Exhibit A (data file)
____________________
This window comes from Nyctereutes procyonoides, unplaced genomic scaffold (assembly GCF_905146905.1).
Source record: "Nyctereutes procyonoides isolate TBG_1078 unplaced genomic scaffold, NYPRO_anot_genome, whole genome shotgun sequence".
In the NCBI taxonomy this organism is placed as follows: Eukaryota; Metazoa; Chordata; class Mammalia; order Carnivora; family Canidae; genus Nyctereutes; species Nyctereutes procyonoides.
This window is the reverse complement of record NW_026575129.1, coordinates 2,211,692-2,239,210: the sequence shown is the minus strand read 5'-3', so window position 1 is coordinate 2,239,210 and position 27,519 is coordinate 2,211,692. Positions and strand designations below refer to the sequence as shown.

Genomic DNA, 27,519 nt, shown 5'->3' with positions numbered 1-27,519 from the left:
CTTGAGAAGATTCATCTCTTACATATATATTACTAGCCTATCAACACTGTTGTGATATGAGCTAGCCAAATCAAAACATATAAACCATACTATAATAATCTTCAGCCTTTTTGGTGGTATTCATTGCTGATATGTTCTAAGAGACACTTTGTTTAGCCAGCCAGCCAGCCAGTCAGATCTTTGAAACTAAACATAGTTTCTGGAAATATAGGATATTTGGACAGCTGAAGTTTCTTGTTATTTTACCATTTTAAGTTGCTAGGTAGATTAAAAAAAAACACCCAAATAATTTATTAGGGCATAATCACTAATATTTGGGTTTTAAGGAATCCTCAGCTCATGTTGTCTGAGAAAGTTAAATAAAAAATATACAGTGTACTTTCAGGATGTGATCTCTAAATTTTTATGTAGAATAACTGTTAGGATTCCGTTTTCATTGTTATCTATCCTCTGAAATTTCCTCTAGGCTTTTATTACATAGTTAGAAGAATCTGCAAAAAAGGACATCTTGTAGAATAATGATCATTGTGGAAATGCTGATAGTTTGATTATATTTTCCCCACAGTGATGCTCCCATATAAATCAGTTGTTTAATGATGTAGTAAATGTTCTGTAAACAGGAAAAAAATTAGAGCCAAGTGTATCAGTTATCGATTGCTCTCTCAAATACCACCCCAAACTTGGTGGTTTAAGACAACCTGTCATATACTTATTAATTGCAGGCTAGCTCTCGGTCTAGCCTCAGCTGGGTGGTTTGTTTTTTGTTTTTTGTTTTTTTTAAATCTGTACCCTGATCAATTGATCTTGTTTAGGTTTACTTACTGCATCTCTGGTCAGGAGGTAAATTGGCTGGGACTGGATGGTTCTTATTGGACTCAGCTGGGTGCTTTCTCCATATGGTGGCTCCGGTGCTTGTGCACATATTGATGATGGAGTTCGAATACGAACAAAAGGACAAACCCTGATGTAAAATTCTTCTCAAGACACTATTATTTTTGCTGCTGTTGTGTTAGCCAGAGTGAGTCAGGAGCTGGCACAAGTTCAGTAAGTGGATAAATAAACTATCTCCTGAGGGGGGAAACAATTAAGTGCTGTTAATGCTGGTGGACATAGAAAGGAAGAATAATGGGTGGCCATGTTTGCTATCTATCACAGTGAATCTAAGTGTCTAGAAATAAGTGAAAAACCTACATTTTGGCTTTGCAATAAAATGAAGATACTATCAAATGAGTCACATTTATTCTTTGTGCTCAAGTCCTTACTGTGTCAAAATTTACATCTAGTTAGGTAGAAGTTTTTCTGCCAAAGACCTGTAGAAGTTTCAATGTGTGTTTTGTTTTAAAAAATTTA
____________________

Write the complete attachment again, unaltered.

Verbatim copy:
This window comes from Nyctereutes procyonoides, unplaced genomic scaffold (assembly GCF_905146905.1).
Source record: "Nyctereutes procyonoides isolate TBG_1078 unplaced genomic scaffold, NYPRO_anot_genome, whole genome shotgun sequence".
In the NCBI taxonomy this organism is placed as follows: Eukaryota; Metazoa; Chordata; class Mammalia; order Carnivora; family Canidae; genus Nyctereutes; species Nyctereutes procyonoides.
This window is the reverse complement of record NW_026575129.1, coordinates 2,211,692-2,239,210: the sequence shown is the minus strand read 5'-3', so window position 1 is coordinate 2,239,210 and position 27,519 is coordinate 2,211,692. Positions and strand designations below refer to the sequence as shown.

Genomic DNA, 27,519 nt, shown 5'->3' with positions numbered 1-27,519 from the left:
CTTGAGAAGATTCATCTCTTACATATATATTACTAGCCTATCAACACTGTTGTGATATGAGCTAGCCAAATCAAAACATATAAACCATACTATAATAATCTTCAGCCTTTTTGGTGGTATTCATTGCTGATATGTTCTAAGAGACACTTTGTTTAGCCAGCCAGCCAGCCAGTCAGATCTTTGAAACTAAACATAGTTTCTGGAAATATAGGATATTTGGACAGCTGAAGTTTCTTGTTATTTTACCATTTTAAGTTGCTAGGTAGATTAAAAAAAAACACCCAAATAATTTATTAGGGCATAATCACTAATATTTGGGTTTTAAGGAATCCTCAGCTCATGTTGTCTGAGAAAGTTAAATAAAAAATATACAGTGTACTTTCAGGATGTGATCTCTAAATTTTTATGTAGAATAACTGTTAGGATTCCGTTTTCATTGTTATCTATCCTCTGAAATTTCCTCTAGGCTTTTATTACATAGTTAGAAGAATCTGCAAAAAAGGACATCTTGTAGAATAATGATCATTGTGGAAATGCTGATAGTTTGATTATATTTTCCCCACAGTGATGCTCCCATATAAATCAGTTGTTTAATGATGTAGTAAATGTTCTGTAAACAGGAAAAAAATTAGAGCCAAGTGTATCAGTTATCGATTGCTCTCTCAAATACCACCCCAAACTTGGTGGTTTAAGACAACCTGTCATATACTTATTAATTGCAGGCTAGCTCTCGGTCTAGCCTCAGCTGGGTGGTTTGTTTTTTGTTTTTTGTTTTTTTTAAATCTGTACCCTGATCAATTGATCTTGTTTAGGTTTACTTACTGCATCTCTGGTCAGGAGGTAAATTGGCTGGGACTGGATGGTTCTTATTGGACTCAGCTGGGTGCTTTCTCCATATGGTGGCTCCGGTGCTTGTGCACATATTGATGATGGAGTTCGAATACGAACAAAAGGACAAACCCTGATGTAAAATTCTTCTCAAGACACTATTATTTTTGCTGCTGTTGTGTTAGCCAGAGTGAGTCAGGAGCTGGCACAAGTTCAGTAAGTGGATAAATAAACTATCTCCTGAGGGGGGAAACAATTAAGTGCTGTTAATGCTGGTGGACATAGAAAGGAAGAATAATGGGTGGCCATGTTTGCTATCTATCACAGTGAATCTAAGTGTCTAGAAATAAGTGAAAAACCTACATTTTGGCTTTGCAATAAAATGAAGATACTATCAAATGAGTCACATTTATTCTTTGTGCTCAAGTCCTTACTGTGTCAAAATTTACATCTAGTTAGGTAGAAGTTTTTCTGCCAAAGACCTGTAGAAGTTTCAATGTGTGTTTTGTTTTAAAAAATTTA